Much of economics is both esoteric and vital, meaning you need to understand it, but it's hard sledding. Today, economist Tim Harford does us the service of explaining "dissipation of economic rents" -- inefficient systems in which the effort expended by everyone chasing value wipes out the value they're chasing.
Harford draws on an example from Who Gets What and Why, Alvin Roth's 2015 book on game theory, which has a section on Stanford economist Mike Ostrovsky. Ostrovsky asks us to imagine an airfield next to a Treasury Department money-press, where planes take off filled with money, some of which flutters to the ground -- $1 million/day.
The airfield quickly fills up with treasure-hunters armed with nets, drones, and other bill-catchers. Before long, economics predicts that the money-chasers would be spending about $1m/day on bill-catching strategies, wiping out all the value that was fluttering down from the sky.
This analogy is a useful way to think of high-speed traders, who spend tens of millions trying to make their stock-market-bots a little bit faster than the competition's.
Harford proposes that the best answer to this is a series of periodic auctions, which would be cheaper overall for the participants, leaving more value on the table for those who succeed.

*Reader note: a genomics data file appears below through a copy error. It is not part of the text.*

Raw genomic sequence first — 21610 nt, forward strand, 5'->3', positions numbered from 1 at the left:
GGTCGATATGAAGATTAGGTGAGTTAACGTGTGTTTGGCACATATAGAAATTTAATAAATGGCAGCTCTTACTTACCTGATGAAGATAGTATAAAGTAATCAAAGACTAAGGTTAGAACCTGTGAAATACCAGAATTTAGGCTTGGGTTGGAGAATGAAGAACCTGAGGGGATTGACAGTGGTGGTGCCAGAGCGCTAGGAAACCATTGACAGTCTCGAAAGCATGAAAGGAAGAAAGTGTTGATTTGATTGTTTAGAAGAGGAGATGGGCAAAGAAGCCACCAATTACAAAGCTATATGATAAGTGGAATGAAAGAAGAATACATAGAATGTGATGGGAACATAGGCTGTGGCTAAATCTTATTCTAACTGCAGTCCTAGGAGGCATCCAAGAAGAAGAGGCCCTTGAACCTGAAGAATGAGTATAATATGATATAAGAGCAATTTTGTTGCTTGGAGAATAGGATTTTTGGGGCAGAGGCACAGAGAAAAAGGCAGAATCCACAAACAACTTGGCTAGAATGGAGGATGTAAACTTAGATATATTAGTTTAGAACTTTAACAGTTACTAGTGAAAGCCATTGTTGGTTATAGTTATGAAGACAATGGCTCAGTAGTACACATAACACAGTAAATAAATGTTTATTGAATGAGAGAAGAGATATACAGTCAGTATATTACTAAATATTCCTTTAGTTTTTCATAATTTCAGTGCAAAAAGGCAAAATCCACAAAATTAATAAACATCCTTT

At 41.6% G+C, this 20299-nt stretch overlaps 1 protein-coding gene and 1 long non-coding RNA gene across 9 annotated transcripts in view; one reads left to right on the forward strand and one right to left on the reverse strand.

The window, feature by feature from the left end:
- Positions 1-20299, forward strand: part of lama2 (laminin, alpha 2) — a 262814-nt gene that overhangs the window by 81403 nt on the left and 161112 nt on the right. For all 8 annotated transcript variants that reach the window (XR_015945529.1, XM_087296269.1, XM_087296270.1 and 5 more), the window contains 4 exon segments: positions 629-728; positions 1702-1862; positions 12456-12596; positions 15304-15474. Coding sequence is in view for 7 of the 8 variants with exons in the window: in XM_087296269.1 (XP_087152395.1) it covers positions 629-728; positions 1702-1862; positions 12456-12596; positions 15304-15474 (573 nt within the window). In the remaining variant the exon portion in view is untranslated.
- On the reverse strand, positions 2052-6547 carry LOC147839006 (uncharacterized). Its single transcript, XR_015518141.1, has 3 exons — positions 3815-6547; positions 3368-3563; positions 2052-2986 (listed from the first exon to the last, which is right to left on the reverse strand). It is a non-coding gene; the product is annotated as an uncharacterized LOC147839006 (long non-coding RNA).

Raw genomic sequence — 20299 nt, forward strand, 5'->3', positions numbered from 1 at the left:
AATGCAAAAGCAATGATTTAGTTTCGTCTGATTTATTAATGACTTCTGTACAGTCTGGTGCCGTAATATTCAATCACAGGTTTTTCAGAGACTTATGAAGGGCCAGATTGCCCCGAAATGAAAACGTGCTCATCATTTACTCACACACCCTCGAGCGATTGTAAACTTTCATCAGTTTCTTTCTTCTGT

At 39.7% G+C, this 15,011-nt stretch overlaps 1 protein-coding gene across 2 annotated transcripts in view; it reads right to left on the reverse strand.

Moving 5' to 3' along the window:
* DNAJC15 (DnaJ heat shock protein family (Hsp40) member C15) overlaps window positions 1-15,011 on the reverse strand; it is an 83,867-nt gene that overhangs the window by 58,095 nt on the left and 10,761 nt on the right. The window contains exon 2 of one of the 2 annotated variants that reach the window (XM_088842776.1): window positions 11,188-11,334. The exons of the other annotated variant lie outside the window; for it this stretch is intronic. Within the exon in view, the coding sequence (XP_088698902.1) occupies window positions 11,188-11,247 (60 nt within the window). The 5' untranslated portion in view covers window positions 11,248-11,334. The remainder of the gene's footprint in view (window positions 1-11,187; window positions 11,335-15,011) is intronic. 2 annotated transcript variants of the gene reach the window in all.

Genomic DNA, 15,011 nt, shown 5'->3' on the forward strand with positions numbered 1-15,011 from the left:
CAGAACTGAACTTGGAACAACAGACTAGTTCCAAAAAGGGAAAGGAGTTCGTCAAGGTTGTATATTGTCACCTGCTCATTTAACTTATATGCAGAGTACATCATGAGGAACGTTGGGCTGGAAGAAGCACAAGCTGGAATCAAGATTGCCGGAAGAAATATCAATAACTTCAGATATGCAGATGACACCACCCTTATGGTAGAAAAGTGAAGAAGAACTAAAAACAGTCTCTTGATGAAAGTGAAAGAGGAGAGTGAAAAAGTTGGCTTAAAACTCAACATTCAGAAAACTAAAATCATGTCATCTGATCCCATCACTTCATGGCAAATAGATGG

Can anything be done about such rent-dissipating behaviour? One approach is to tax it. We could levy a fee on standing in queues, or on microwave transmitters, or on stock market transactions themselves. If people who queue for scarce concert tickets are all taxed $5 an hour while they queue, then the lines will be shorter. The cost of the tax should roughly be offset by the reduced waiting time, so the queueing crowd is no worse off; the government, on the other hand, has acquired revenue from nowhere. This is a rare free lunch.
Taxing transactions is also a possibility, although a more problematic one. Much of the difficulty comes not from transactions themselves but from “quote stuffing”, where high-frequency traders make and withdraw thousands of bids, probing for information without actually making transactions. And charging for quote-stuffing might not help either. Three Canadian researchers (Katya Malinova, Andreas Park and Ryan Riordan) studied the impact of a regulatory change where traders were charged for quotes, not just trades; they found that quote volume fell sharply. But the bid-ask spread, a measure of market inefficiency, rose nearly 10 per cent. And while a transaction tax or quote tax would discourage some forms of high-frequency trading, it seems to me that the incentive to build microwave links between Chicago and New York would still exist.
How fighting for a prize knocks down its value
(Image: Slow Motion Falling Money [Travel Links Directory/Youtube]